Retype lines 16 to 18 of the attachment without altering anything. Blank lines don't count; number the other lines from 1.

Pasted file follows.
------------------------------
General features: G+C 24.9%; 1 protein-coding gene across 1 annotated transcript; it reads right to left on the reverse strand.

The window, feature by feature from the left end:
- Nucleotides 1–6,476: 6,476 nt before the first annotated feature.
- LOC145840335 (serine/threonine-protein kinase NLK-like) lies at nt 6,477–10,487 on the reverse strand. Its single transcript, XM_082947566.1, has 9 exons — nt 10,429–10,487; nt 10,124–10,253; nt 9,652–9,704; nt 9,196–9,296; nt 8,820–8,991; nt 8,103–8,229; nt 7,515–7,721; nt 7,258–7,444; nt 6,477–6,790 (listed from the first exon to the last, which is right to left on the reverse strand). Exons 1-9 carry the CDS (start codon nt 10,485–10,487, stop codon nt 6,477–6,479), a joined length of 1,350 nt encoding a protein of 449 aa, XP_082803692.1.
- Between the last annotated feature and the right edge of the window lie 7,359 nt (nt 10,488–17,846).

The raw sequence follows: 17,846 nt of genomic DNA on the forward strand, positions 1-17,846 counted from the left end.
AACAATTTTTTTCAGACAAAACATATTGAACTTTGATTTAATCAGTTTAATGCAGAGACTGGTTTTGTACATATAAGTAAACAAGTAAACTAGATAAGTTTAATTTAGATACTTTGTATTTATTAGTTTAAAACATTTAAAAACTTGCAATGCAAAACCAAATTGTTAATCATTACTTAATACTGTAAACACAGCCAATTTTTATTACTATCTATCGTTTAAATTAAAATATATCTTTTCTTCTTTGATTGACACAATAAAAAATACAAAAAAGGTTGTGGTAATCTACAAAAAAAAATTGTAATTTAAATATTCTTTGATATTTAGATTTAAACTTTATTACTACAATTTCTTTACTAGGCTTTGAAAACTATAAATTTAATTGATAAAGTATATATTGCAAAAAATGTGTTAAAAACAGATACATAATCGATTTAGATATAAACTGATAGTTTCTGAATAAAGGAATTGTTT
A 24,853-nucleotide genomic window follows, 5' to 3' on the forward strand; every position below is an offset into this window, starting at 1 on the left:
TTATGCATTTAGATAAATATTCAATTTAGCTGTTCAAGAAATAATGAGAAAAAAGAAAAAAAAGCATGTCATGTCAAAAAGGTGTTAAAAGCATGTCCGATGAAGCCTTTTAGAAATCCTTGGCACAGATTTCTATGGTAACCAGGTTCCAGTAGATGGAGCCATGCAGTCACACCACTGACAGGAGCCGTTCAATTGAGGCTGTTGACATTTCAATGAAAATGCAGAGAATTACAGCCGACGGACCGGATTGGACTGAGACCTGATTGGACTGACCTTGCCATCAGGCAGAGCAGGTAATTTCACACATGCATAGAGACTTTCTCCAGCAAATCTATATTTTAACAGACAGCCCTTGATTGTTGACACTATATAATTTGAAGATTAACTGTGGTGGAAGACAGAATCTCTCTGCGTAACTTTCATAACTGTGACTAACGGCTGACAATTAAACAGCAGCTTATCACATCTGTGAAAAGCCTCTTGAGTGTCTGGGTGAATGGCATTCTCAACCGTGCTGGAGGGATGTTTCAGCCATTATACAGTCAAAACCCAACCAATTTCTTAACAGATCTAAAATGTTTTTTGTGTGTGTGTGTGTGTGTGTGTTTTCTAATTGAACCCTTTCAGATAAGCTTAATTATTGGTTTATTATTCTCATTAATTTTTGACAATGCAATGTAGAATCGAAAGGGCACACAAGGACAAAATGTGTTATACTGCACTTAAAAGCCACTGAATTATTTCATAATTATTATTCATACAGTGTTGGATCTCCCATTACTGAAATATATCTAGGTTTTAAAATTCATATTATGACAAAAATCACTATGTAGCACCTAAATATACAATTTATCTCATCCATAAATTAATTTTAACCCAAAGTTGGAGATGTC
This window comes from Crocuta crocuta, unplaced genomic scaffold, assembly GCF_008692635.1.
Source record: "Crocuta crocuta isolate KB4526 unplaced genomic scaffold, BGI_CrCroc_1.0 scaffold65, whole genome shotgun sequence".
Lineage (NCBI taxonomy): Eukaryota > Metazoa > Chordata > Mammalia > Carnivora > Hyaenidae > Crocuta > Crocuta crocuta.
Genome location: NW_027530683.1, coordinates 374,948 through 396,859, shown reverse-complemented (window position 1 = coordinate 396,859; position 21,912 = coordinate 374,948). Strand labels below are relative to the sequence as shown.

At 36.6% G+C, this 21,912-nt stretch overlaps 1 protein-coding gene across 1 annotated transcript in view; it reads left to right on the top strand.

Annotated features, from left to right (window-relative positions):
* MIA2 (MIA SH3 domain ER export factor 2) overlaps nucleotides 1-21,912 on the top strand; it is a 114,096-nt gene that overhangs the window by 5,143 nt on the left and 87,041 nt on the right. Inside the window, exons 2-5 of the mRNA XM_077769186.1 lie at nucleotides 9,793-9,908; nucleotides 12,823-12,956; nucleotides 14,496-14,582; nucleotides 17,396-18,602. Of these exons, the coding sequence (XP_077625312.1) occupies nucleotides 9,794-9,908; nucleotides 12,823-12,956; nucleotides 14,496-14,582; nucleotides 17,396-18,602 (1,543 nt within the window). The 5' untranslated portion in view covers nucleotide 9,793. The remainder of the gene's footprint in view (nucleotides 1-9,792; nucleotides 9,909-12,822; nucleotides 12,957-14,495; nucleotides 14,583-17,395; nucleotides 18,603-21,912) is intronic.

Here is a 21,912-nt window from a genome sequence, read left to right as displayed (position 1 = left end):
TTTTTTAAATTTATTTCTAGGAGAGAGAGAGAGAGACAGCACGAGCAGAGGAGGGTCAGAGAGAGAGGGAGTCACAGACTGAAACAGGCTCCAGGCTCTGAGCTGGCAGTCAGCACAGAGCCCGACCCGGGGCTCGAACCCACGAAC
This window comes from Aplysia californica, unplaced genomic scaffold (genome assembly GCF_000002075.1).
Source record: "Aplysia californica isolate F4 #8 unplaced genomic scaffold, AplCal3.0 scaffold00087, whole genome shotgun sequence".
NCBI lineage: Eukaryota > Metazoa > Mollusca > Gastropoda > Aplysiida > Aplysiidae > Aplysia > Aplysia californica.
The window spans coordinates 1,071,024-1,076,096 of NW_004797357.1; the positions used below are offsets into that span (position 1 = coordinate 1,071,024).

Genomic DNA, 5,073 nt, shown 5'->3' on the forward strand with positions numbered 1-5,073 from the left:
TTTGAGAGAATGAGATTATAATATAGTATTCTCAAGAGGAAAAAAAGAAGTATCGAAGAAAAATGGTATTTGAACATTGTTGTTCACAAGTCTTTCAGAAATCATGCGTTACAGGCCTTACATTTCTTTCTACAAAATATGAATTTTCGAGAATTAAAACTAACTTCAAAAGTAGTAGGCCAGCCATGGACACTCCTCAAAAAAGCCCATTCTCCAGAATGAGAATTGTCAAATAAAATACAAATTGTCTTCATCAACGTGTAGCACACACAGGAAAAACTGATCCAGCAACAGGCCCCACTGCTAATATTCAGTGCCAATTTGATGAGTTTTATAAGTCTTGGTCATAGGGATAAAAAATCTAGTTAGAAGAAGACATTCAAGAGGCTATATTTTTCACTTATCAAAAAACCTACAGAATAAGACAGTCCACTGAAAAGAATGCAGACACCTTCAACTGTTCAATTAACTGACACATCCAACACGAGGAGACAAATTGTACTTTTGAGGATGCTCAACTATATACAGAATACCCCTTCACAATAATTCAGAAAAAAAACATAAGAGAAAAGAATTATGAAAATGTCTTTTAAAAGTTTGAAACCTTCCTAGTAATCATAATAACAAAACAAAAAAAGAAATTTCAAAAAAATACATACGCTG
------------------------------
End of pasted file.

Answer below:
* MIA2 (MIA SH3 domain ER export factor 2) overlaps nucleotides 1-21,912 on the top strand; it is a 114,096-nt gene that overhangs the window by 5,143 nt on the left and 87,041 nt on the right. Inside the window, exons 2-5 of the mRNA XM_077769186.1 lie at nucleotides 9,793-9,908; nucleotides 12,823-12,956; nucleotides 14,496-14,582; nucleotides 17,396-18,602. Of these exons, the coding sequence (XP_077625312.1) occupies nucleotides 9,794-9,908; nucleotides 12,823-12,956; nucleotides 14,496-14,582; nucleotides 17,396-18,602 (1,543 nt within the window). The 5' untranslated portion in view covers nucleotide 9,793. The remainder of the gene's footprint in view (nucleotides 1-9,792; nucleotides 9,909-12,822; nucleotides 12,957-14,495; nucleotides 14,583-17,395; nucleotides 18,603-21,912) is intronic.

Here is a 21,912-nt window from a genome sequence, read left to right as displayed (position 1 = left end):
TTTTTTAAATTTATTTCTAGGAGAGAGAGAGAGAGACAGCACGAGCAGAGGAGGGTCAGAGAGAGAGGGAGTCACAGACTGAAACAGGCTCCAGGCTCTGAGCTGGCAGTCAGCACAGAGCCCGACCCGGGGCTCGAACCCACGAAC